Their letters to one another captured a telling instance of pushback against Mann’s then-fledgling alcoholism-is-a-disease campaign from a disgruntled dry.
Laurance L. Cross was pastor of the Northbrae Community Church in Berkeley, California and, from 1947 to 1955, that city’s mayor as well; he was also apparently a staunch and diehard dry sympathizer and as well (sans any hint of mutatis mutandis) chair of the local unit of Mann’s National Committee for Education on Alcoholism (NCEA).
Harry Emerson Fosdick was a nationally prominent Protestant theologian. His controversial advocacy of a modernist position on biblical interpretation landed him on the cover of Time magazine in 1930. Fosdick was also a member of Mann’s organization’s advisory board and as well brother of Raymond Fosdick, chief of John D. Rockefeller, Jr.’s philanthropic establishment. According to Wikipedia, H.E. Fosdick’s 1939 favorable review of Alcoholics Anonymous (i.e., “The Big Book”) is still regarded in that fraternity as “significant in the development of the AA movement.” Continue reading →
Editor’s Note: Guest blogging at Points today is Michelle García, journalist, film maker, and the co-founder and director of the Border Mobile Journalism Collective, a citizen journalism video project on the U.S.-Mexico border created in collaboration with the National Black Programming Consortium. She recently completed “Against Mexico— The Making of Heroes and Enemies,” a documentary film for PBS (view the trailer here), and is at work on a book about masculinity and the U.S. Mexico border. Her post today originally appeared in the Columbia Journalism Review.
IN 1891, MY GREAT-GREAT-UNCLE, CATARINO GARZA, ATTEMPTED TO OVERTHROW the Mexican dictator, Porfirio Díaz, by launching an armed revolution from my family’s south Texas ranch. One year into his campaign, Garza agreed to an interview with The New York Times to explain the reasons behind his insurrection. “The impression prevails that I and my followers are simply an organized band of border ruffians,” Garza told the reporter. “As nothing can be further from the truth, I rely on you to do me justice.”
Journalists of that era who covered the new and largely unknown southern territory drew heavily on U.S. military reports, which viewed Mexico through the prism of expansionism. The United States, eager to protect trade with Mexico and secure its new frontier, came to Diaz’s defense and deployed the Army, the Texas Rangers, and other law enforcement outfits to join Mexican federates in hunting Garza down. And on the front page of the Times, in keeping with the label assigned to Garza by the U.S. and Mexican governments, Garza was branded a “bandit.”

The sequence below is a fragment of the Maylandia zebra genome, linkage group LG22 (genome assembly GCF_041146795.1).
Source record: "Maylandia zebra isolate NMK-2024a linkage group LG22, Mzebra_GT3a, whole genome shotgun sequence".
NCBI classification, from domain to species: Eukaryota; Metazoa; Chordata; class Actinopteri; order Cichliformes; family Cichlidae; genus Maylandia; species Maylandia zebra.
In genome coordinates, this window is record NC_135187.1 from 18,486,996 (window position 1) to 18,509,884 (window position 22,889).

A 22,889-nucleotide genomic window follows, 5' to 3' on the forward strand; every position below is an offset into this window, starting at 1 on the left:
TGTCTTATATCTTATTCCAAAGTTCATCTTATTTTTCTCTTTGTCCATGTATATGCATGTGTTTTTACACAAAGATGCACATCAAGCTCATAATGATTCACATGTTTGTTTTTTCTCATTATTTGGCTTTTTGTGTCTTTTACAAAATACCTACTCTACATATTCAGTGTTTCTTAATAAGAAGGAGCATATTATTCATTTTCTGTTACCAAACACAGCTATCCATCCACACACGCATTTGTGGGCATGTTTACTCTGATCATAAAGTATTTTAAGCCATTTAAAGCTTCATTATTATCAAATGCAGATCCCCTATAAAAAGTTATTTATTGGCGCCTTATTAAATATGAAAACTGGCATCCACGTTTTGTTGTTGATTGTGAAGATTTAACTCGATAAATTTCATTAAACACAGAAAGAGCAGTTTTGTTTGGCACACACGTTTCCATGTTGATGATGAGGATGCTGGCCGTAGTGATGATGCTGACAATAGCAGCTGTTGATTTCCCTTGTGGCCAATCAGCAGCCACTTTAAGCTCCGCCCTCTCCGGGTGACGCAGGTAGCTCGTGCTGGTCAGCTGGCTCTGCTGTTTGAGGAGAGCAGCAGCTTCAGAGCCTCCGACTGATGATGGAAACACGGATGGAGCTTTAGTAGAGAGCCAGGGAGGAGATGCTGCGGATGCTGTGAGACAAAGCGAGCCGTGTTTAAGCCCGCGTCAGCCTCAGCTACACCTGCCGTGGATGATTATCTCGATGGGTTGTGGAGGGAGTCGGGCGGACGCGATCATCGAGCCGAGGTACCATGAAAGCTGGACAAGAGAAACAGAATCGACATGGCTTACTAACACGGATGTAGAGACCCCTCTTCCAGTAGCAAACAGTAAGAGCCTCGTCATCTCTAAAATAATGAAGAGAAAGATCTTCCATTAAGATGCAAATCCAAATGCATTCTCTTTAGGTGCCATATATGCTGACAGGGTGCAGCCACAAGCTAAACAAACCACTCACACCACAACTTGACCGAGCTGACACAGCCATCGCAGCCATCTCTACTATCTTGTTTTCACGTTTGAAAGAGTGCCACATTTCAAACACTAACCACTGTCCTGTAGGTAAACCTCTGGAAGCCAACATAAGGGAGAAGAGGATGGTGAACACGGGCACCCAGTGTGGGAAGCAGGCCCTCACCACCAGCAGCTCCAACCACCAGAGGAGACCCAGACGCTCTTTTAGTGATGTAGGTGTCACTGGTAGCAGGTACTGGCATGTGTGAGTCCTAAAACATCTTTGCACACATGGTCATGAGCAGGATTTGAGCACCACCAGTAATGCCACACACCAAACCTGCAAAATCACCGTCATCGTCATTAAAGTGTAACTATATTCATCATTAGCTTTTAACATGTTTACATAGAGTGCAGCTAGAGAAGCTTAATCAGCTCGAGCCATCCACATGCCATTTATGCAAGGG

In Garza’s day, American press coverage of Mexico paid scant attention to the fledgling nation’s internal political dynamics or the views of its population at large. More than a century later, this remains too often true, as the story of Mexico in the U.S. press is mostly a one-dimensional account of the horrible “drug war.” I am no apologist for drug cartels, and I don’t place the revolutionaries of old on equal footing with drug kingpins. Rather, I detect enduring assumptions that govern our coverage of Mexico — what’s perceived as good for the U.S. is portrayed as good for Mexico. To wit, if the U.S. interest is clamping down on the supply of drugs reaching American streets and nightclubs, then calling out the military is a wise policy decision for Mexico. Such a simplistic calculus ignores the fact that narco-trafficking is a firmly entrenched and complex organism that exists for a range of economic, social, and political reasons. Continue reading →
Editor’s Note: Former Contributing Editor, now Esteemed Guest Blogger Brian Herrera reminds us all what to do when logic and proportion have fallen sloppy dead. His meditation is cross-posted from his Performations blog.